Tuesday, June 28, 2011

Not for all the tea in China

China may produce the most tea in the world but they don't drink the most. That accolade apparently goes to Iraq, with the UK at number four (per capita). We like to pretend (for some reason) that we're now a nation of coffee drinkers (tea perhaps not having the cool, American, on-the-go factor that coffee has – even though coffee shops take forever to make a cup; probably the time it takes me to drink a cup of tea) what with coffee shops (bring back tea shops I say) nestled in between mobile phone shops and estate agents on every bland British high street, but we still consume a lot more tea than coffee. Tea is the second most consumed beverage in the world, after water.

My tea of preference is probably Sainsbury's Red Label, which I've been drinking steadily for at least twenty five years, though I'm really not that fussy – Tetley, PG Tips, Twinings, Clipper – any tea, really, as long as it's not Lipton's.

Lipton's is, in fact, the number one tea in China (they spend £300m a year on it), a fact I find extraordinary and tragic. Lipton's also does very well in other parts of Asia, Western Europe and the States. In fact, I've not been able to buy any tea apart from Lipton's in these places. Recently in France, using my expert French, I pleaded "Avez vous autre thé?" when presented with a cup of Lipton's in a cafe. I was met with a look of bewilderment.

The thing is: Lipton's is disgusting. It's crap. It doesn't even remotely taste like tea (perhaps that's why it's so successful in over a hundred other countries – countries which wouldn't know a good cup of tea if they fell over one). I'd rather drink Tesco's Value teabags than Lipton's. And you know what? You can't get Lipton's (black) tea in Britain (only their Ice Tea and some herbal ones). That's right. Britain, the birthplace of Lipton's (it's now owned by Unilever) and one of the biggest tea drinking nations in the world, and you can't buy a cup of Lipton's tea. Not that we would if we could, a fact Lipton's must realise, otherwise they'd sell it to us, wouldn't they?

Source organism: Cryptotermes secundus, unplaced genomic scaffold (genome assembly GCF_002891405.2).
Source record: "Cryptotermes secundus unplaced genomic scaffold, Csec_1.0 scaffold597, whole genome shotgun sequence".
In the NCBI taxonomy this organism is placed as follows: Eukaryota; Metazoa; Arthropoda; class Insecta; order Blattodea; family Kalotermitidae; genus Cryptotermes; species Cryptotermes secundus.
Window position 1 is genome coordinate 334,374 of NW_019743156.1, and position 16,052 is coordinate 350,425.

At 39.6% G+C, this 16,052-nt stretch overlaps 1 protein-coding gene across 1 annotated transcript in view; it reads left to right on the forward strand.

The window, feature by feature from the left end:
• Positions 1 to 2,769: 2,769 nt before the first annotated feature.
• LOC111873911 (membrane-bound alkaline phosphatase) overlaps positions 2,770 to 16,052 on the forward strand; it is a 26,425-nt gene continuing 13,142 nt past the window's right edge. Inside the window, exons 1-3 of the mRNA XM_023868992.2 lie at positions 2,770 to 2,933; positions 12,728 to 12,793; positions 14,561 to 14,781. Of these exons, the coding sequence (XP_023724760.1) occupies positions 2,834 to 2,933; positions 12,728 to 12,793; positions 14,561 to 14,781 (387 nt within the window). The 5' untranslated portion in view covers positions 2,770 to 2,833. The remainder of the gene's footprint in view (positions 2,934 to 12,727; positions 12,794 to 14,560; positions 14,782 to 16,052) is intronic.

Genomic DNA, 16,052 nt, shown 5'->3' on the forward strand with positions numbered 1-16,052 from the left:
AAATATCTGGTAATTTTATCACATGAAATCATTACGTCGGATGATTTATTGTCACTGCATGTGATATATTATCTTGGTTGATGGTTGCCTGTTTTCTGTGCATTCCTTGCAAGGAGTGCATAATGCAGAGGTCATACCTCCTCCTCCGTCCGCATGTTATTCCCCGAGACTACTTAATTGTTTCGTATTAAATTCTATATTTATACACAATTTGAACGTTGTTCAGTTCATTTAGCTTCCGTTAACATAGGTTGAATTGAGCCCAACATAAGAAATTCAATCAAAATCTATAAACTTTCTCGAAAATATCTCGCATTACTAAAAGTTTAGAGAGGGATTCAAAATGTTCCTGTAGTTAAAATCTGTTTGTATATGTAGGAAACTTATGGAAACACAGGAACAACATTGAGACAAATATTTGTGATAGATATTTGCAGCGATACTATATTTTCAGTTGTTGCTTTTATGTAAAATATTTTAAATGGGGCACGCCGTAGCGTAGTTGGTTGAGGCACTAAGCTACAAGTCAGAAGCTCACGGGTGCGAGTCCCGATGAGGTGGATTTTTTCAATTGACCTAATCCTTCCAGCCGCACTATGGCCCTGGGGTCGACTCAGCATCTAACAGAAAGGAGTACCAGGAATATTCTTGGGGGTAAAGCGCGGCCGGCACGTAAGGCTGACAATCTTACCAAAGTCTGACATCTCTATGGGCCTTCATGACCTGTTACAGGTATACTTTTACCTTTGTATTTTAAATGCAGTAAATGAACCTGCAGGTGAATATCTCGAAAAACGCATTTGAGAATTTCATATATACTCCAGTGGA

Previously on Barnflakes:
Proud to Serve
Death of the High Street

Elsewhere on Barnflakes:
barnflakes.com > The T.E.A. Theory

4 comments :

Tea Girl said...

Actually, it's OK black, just about. I don't think it's meant to be partnered with milk - it's not strong enough.

Barnaby said...

Yes, but what Brit would have their tea without milk?

Tea Girl said...

It's quite nice black actually, but then I am half French, comme tu sais.

Barnaby said...

Quoi?